Fall Risk Assessment Tools: Is a Home Safety Evaluation Worth It?

The short answer is a resounding yes. If you’re a senior citizen, a fall risk assessment is simply insurance — and very affordable insurance at that, considering the consequences of a bad fall.

Start at Home

Among the many fall risk assessment tools, some evaluate whether a home is safe while others make sure you yourself are, but the best do both. The typical home for an older adult can be filled with hazards, and knowing what they are will help you to maintain your independence.

If you’re being discharged from the hospital, ask your healthcare provider to order a home safety evaluation. A physical therapist or nurse can make a professional inspection and report what measures are needed to make a home more safe. Of course, you may choose whether or not you’d like to follow any recommendations. Here are some of the things a report may focus on:

  • Loose throw rugs
  • Dim lighting
  • Cramped walkways
  • Electric or other cords strewn across the floor
  • Pets
  • Access to emergency communication
  • Access to home therapy equipment
  • Lack of handrails in the bathroom
  • Fire safety

Assessing Your Personal Safety

The home is a senior’s anchor to independence, and making it a safe place goes a long way toward ensuring that it’s kept that way. A number of personal physical factors also increase your risk of falling. Among these are:

  • Dizzy episodes
  • Vision problems
  • Cognitive issues
  • Certain medications
  • Balance and gait
  • Support system
  • Chronic diseases
  • Use of assistive devices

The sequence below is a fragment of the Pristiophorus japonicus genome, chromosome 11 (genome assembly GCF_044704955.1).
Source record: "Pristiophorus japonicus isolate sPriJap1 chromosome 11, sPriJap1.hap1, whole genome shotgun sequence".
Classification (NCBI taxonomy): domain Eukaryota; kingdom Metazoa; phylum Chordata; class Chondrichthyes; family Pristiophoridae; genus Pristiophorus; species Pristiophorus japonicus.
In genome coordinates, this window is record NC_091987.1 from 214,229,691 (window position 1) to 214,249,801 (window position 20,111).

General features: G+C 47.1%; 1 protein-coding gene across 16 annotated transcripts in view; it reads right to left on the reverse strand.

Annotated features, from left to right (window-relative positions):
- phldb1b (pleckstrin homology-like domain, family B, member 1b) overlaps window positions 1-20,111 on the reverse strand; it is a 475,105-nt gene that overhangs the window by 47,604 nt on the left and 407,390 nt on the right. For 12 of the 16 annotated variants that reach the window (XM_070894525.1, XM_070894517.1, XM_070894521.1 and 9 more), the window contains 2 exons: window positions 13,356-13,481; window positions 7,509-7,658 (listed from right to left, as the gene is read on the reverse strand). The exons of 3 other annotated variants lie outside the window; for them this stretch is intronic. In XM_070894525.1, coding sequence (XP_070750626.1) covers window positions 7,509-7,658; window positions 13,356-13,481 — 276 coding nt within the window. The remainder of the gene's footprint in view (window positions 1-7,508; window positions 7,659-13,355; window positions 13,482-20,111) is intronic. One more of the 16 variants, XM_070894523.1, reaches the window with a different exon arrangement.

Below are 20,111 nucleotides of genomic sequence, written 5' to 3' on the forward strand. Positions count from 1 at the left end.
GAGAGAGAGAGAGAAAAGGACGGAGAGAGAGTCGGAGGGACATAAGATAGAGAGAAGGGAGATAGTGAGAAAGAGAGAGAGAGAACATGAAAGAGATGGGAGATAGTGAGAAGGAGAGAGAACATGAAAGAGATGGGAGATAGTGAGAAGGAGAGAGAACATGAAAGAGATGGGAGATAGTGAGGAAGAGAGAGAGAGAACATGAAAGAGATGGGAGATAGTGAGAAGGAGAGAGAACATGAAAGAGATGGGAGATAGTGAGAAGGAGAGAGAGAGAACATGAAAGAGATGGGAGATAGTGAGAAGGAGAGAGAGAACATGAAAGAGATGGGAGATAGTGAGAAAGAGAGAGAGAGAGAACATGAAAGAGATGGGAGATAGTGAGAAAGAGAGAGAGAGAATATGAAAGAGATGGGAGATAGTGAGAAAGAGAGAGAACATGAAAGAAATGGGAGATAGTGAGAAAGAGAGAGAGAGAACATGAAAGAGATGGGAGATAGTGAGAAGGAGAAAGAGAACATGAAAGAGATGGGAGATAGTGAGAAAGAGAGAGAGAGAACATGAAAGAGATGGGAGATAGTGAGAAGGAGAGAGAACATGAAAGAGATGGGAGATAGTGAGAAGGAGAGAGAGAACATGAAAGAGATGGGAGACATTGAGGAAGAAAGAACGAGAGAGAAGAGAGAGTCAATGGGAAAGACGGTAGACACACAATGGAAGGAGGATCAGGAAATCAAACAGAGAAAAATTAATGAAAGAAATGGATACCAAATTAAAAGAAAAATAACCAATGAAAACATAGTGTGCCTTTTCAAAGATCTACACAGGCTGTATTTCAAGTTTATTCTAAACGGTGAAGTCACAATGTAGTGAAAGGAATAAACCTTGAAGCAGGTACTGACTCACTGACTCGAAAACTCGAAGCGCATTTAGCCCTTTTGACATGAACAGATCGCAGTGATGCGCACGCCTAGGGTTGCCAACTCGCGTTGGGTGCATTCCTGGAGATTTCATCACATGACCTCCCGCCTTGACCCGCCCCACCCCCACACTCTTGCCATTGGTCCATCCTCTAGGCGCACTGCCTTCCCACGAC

Fall Assessment Tools

Whether at the hospital, seeing your healthcare provider, or having a home health physical therapist visit, professional assessment tools are employed to screen your risk for falls. Among the many used, a few are especially popular.

Designed to test your mobility, the Timed Up and Go test (TUG) is one the simplest. The therapist will time how long it takes for you to stand up from a chair, walk a few feet, turn around, and then sit back down.

More extensive than TUG, the Berg Balance test focuses on exactly what its name implies. Judging your ability to stand from a sitting position to how long you can stand on one leg, are two of many other components. The test assesses how common movements might interfere with your balance, such as stretching one arm or bending over to pick up an object.

Among the most complex assessment tools, the Fall Risk and Assessment and Screening Tool (FRAST) gathers enough information to determine whether you are at low, medium, or high risk for falls. One of the best uses of the FRAST is to establish a detailed baseline risk for falls. Subsequent tests can then measure the progression of any risks.

You might be hesitant to incorporate a fall risk assessment, but remember that your decision to allow this intervention will go a long way toward ensuring your safety and independence.

For seniors with concerns about falling, a medical alert system can provide additional peace of mind and help increase safety in the home.

Talk to Christina Djerf, HomeChoice Lifeline Program Manager, to find out more about Lifeline medical alert systems »

 

Source: Philips Lifeline Blog, by Charles R. Hooper, MSW